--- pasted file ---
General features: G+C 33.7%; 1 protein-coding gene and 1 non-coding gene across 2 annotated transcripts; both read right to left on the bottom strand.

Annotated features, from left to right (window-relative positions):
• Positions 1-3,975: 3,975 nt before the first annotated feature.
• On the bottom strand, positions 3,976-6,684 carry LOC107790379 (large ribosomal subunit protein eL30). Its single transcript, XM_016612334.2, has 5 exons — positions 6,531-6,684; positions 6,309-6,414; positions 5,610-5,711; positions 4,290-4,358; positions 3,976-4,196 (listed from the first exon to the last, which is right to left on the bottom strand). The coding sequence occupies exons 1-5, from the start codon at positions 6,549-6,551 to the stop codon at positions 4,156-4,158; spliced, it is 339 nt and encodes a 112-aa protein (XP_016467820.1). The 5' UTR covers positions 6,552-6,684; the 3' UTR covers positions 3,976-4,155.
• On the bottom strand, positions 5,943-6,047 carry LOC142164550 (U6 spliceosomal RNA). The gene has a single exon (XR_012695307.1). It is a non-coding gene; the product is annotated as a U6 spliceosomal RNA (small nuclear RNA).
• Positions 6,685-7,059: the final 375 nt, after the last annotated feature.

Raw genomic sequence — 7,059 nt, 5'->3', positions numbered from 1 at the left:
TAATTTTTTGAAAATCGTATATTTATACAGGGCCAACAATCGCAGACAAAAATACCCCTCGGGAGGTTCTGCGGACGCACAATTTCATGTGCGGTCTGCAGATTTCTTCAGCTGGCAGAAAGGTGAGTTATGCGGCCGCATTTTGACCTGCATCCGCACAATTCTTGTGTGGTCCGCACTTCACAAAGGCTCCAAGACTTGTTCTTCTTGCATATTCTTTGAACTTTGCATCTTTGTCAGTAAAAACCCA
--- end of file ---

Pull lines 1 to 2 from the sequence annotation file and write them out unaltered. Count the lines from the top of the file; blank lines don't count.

General features: G+C 33.7%; 1 protein-coding gene and 1 non-coding gene across 2 annotated transcripts; both read right to left on the bottom strand.

Annotated features, from left to right (window-relative positions):